Mt. Athos, November 6, 2019
Elder Gabriel of the Kelli of St. Christodoulos of Koutloumousiou Monastery has written a strongly-worded open letter to Patriarch Bartholomew, condemning his abuse and neglect of the sacred canons and Orthodox dogmas, both with regards to Ukraine and to his general ecumenistic disposition.
Fr. Gabriel was a disciple of the great St. Paisios the Athonite and is himself one of the most revered elders on the Holy Mountain today. As is characteristic of holy elders, he does not shy away from speaking hard truths when he believes the occasion demands it.
For example, he was one of several Athonites who addressed the abbots of the 20 ruling monasteries in 2006 after Pope Benedict XVI was permitted to liturgically participate in the the feast of St. Andrew in Constantinople that year. In 2016, he headed a group of fathers who called on the Sacred Community to reject the Crete Council, and earlier this year, he was among the 12 Athonite elders who addressed the Sacred Community in defense of the canonical Ukrainian Church, decrying the Patriarch’s lack of respect for the canons.
Conversely, Koutloumousiou Monastery, to which the Elder’s kelli belongs, is among the most vocal of the Patriarch’s supporters.
The Elder begins his letter by noting that he would like to show respect to Patriarch Bartholomew: “I very much wanted, during your recent visit to the Holy Mountain of our Mother of God, the Theotokos, to receive your blessing and kiss your feet, but I cannot do it, because it has long been immoral.”
“Would you like to hear why?” he asks before listing his points of grievance.
“In fruitless and devious dialogues with heretics,” he writes, “you have betrayed the One Church, Orthodoxy, many times recognizing the ‘diversity’ in the holy teachings of our Church and the ecclesiastical character in the sectarian gatherings of the Monophysites, the Pope, and the Theotokos-deniers, and Protestant iconoclasts.”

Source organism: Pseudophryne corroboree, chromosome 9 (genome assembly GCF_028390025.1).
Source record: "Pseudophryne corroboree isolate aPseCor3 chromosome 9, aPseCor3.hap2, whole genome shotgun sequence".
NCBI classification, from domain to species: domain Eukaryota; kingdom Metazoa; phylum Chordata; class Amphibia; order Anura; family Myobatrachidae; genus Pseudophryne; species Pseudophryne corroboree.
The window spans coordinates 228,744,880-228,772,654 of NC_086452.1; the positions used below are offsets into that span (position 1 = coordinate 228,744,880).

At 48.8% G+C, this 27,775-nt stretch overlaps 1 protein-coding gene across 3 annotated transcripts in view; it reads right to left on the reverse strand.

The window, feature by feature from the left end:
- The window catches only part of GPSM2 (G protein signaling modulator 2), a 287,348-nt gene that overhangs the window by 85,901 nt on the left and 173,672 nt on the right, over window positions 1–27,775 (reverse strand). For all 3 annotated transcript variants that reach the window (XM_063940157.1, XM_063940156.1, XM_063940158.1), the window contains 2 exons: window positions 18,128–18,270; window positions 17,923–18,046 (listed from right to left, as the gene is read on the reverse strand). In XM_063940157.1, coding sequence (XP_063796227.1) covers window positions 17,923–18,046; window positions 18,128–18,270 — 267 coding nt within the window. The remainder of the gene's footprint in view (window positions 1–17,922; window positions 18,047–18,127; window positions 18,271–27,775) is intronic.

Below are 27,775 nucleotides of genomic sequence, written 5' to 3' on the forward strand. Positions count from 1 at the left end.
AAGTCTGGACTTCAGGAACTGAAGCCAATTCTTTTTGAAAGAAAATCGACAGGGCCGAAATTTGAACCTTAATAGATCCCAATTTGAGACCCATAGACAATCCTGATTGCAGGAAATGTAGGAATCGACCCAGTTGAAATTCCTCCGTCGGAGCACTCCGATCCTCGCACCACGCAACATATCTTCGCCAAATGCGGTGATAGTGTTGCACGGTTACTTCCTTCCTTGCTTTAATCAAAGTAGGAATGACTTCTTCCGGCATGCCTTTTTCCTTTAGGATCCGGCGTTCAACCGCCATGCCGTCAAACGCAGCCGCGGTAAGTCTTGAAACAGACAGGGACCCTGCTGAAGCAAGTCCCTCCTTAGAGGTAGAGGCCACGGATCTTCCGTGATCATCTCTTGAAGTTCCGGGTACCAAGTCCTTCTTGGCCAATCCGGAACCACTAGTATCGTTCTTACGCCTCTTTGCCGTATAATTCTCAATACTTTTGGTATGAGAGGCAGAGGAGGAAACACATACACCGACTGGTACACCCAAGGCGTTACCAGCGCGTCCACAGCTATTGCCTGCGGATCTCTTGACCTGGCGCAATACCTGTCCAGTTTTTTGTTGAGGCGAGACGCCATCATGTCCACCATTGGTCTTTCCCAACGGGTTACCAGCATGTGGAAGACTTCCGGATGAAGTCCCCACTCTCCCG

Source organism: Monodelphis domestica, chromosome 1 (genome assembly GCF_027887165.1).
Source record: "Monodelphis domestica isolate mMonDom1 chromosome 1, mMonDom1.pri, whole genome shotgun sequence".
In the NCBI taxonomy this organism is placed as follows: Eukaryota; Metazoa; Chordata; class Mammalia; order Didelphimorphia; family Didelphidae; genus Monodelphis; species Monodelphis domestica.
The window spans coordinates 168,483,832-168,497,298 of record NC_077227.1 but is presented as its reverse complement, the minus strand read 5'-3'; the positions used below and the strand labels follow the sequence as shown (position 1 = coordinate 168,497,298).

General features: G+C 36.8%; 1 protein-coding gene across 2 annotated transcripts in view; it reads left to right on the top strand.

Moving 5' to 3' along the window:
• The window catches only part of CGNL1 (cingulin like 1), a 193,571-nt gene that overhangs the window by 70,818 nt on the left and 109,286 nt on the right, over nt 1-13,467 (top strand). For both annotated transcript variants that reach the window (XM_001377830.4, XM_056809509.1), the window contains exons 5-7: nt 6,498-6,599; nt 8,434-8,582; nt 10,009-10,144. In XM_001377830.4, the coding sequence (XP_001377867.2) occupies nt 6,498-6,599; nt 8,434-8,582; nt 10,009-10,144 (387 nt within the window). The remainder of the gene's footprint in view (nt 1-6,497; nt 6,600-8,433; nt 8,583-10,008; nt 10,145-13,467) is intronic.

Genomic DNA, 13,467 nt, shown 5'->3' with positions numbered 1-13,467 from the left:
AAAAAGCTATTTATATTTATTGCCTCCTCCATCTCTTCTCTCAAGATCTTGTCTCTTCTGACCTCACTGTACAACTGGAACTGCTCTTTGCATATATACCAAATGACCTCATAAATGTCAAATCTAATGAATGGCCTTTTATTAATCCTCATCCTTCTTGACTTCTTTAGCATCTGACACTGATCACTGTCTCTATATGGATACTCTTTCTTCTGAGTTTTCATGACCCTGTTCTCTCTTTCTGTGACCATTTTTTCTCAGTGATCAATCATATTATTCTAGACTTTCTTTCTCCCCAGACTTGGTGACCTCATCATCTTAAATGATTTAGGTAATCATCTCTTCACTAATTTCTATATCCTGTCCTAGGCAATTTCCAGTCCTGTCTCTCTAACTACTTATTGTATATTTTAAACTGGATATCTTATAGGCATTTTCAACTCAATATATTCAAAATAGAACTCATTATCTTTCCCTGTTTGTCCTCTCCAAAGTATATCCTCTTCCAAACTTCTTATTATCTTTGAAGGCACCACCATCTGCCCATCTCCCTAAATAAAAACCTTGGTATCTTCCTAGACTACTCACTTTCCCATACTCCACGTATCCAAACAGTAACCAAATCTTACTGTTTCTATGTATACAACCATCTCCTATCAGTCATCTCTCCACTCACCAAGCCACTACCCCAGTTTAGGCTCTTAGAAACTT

He also rebukes the Patriarch for his own rebuke of the great teachers of the Church, addressed to the visiting Roman Catholic delegation on the feast of St. Andrew in 1998: “Previously, you officially and irrevocably cursed the Holy Fathers as ‘unfortunate victims of the serpent who is the chief of all evils,’ to appear liberated from the need to obey their God-inspired exhortations.”
Pat. Bartholomew’s closeness with heretics is a very serious matter, in Elder Gabriel’s view: “You are an enemy of the Triune God and our Mother of God because you maintain an institutional friendship with conscious and unrepentant heretics and heterodox, subverted, and sinning, being self-condemned primates of heresies (Tit. 3:11).”
“You will have the same barren future with them, far from the Land of the Living, if you do not return to the faith,” Fr. Gabriel warns, adding a quote from the great preacher and expositor of the Orthodox faith, St. John Chrysostom: “He who receives the enemies of the King cannot be a friend of the King; he is not worthy of life.”
“Under your protection, any heresy and innovation has found refuge not only in the dioceses of the Throne, but also in the Church of Greece and in other places,” the Elder charges. While his clergy and the theologians awarded by the Patriarch, praise his “enlightened Patriarchate,” Elder Gabriel writes, they are, in fact, “all the pioneers and exarchs of all new theological delusions and institutional innovations, from post-Patristic theology and ecological and pagan earth-worship to the restoration of schismatics in Ukraine without repentance.”